By Councilmember JoAnn Watson
Detroit’s structural deficit, which has set the stage for serious financial challenges, is driven by root causes, which will not be mitigated by the imposition of an emergency financial manager (EFM) — a post created by a law that Michigan citizens overwhelmingly repealed four months ago. EFMs not only subvert the Republic form of government — the right of citizens to be represented by officials whom they select — their existence also turns the Voting Rights Act of 1965 on its head. Furthermore, there exists irrefutable evidence that EFMs imposed by the state of Michigan in municipalities and school districts predominated by people of color have not solved financial deficits. EFMs have actually increased deficits, deepened fiscal crises and de-stabilized governmental infrastructures, while robbing citizens of assets, services, access to decision-making, voter representation and accountability.
For example, Detroit Public Schools had a $93 million surplus in 1994 and 180,000 students when the state take-over of the schools was put in place — not coincidentally following citizen approval of a $1.5 billion school improvement bond, which was immediately seized by state operatives who removed local elected and appointed officials, while rewarding contracts to political cronies.
With the state takeover in place for 16 of the last 19 years and a governor-appointed EFM still in place, the Detroit Public Schools’ fiscal status has plummeted to a $300 million deficit, the student enrollment has decreased by 140,000, dozens of schools have closed (threatening the survival of neighborhoods) and the state of Michigan is currently seeking, once again, to remove local members of the elected school board who have taken sworn oaths to govern the district.
Pontiac, Flint, Benton Harbor, Highland Park and other predominantly Black cities have also had EFMs appointed for the alleged purpose of addressing fiscal crises — but in these cases the financial deficits have grown much worse, populations have downsized, assets have disappeared and the dissolution of Union contracts and public safety have been the order of the day. On April 4, 2012, Gov. Rick Snyder implored Mayor Dave Bing and the Detroit City Council (in a controversial 5 to 4 vote) to approve a consent agreement deal (under the auspices of the EM Law, Public Act 4, which was repealed by the voters Nov. 6, 2012), which authorized Snyder to exercise authority over the city of Detroit; including the appointment of a program manager, a chief financial officer, a financial stability agreement review board, the power to impose sanctions on existing bargaining agreements and other measures that would purportedly arrest the financial crisis. Under Gov. Snyder’s oversight via the consent agreement/state control, the city’s crisis has worsened. One of the most significant cost-saving measures addressed by the mayor, City Council and the city’s bargaining units was an agreement to achieve $105 million in concessions. But, this historic, unprecedented accord reached by the city and all of its labor unions was disallowed by the governor, inexplicably, in early 2012.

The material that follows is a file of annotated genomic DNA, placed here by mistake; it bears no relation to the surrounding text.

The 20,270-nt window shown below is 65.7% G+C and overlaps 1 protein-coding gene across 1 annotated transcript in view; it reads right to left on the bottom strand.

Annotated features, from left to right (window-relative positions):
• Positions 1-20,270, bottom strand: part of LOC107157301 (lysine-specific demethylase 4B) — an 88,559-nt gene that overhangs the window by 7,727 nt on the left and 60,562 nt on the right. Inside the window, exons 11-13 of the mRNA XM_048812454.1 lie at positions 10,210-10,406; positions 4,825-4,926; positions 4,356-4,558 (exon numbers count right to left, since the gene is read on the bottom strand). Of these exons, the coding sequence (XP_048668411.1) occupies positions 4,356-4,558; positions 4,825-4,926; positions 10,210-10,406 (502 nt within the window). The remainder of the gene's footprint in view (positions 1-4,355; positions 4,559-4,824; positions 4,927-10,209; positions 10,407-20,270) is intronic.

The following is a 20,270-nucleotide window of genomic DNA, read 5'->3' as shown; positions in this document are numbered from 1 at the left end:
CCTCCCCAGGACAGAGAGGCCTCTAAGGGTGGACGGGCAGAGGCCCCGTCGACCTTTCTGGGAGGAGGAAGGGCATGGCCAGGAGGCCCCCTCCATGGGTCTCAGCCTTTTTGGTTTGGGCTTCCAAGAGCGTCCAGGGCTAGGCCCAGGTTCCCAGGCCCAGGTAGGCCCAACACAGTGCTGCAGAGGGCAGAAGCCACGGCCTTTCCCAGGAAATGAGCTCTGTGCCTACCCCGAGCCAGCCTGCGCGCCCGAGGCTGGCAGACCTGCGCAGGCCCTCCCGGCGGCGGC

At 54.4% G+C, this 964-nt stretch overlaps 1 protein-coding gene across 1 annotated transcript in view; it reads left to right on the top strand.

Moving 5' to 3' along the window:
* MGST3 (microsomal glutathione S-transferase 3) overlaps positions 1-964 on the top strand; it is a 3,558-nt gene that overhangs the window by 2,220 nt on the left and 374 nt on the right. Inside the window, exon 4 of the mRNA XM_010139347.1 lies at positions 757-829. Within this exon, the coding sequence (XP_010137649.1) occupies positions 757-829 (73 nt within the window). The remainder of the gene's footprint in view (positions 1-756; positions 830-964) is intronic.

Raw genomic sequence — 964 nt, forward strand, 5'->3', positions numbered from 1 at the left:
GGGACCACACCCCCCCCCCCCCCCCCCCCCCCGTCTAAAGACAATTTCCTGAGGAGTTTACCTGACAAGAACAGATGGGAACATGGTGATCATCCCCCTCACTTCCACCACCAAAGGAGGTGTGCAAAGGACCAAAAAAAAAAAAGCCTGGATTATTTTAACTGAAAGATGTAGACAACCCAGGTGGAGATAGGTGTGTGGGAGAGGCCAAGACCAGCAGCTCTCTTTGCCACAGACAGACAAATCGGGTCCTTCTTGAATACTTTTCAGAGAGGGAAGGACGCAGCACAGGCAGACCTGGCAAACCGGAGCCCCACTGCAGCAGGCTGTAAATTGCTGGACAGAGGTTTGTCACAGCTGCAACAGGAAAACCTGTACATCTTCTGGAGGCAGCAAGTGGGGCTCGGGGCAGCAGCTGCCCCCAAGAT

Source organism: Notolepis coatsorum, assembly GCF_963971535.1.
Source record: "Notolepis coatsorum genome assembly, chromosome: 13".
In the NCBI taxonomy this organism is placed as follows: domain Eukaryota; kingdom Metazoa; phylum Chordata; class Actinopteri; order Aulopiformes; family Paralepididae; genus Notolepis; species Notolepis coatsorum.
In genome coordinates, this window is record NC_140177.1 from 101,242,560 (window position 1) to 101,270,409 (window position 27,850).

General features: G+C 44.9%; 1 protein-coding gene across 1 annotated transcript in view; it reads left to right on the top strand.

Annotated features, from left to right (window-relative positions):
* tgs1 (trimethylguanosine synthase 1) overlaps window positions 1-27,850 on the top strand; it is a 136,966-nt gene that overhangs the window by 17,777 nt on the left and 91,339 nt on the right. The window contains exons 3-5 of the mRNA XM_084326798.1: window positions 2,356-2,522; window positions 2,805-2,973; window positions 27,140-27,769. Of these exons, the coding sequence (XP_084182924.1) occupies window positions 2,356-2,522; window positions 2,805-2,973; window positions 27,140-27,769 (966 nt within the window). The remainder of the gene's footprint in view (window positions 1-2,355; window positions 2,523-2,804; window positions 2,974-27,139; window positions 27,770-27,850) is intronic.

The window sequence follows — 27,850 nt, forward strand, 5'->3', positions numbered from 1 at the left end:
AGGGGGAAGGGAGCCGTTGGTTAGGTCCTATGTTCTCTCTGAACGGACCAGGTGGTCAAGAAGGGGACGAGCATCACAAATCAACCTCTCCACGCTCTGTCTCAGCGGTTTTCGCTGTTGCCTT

The bottom line? Neither consent agreements nor EFMs have any credible record of “stabilizing” budgets and there have been no successful reports of EFMs addressing root causes like the issues that drive Detroit’s crisis. Examples of root causes:
- Michigan’s $700 million reduction in revenue-sharing allocated to Detroit, during the last decade
- State of Michigan’s $224 million default on a revenue-sharing agreement reached by Gov. John Engler and Mayor Dennis W. Archer
- Population exodus from the city of Detroit and the private sector exodus from the city of Detroit has eroded the tax base, catalyzed in part by a state-imposed law in 1999 prohibiting the city from mandating the residency policy for city employees. The tax base loss annually has been $8.82 million per year since ’99, impacting neighborhoods, schools and small businesses
- The foreclosure crisis that has gripped the state and the nation has hit the city of Detroit in epidemic proportions; as mortgage firms have prospered and tax-paying families have been victimized by predators who have largely not suffered consequences, while decimating many of the city’s neighborhoods. There must be a moratorium on foreclosures issued statewide
- State Treasurer Andy Dillon has acknowledged that more than $800 million is owed to the city. A collaborative effort between the state, the city and key partners could garner these resources to stabilize the fiscal shortfall while structural cost-saving measures are mandated to insure that the city is not over-spending
- The city must attract new citizens, respect and retain its current citizens; attract new businesses, respect and retain existing businesses and foster a climate (including expanded rapid transit), which promotes Michigan’s largest municipality. Twenty-first century reinvention of cities requires not just cost-cutting but demands strategic investments for long-term growth and development. EFMs can point to no success toward that end. In fact, they present barriers to growth
- The city’s debt must be re-negotiated so the city’s operating budget is not prioritizing corporate, private sector firms, while employees and citizens bear the brunt of the sacrifice.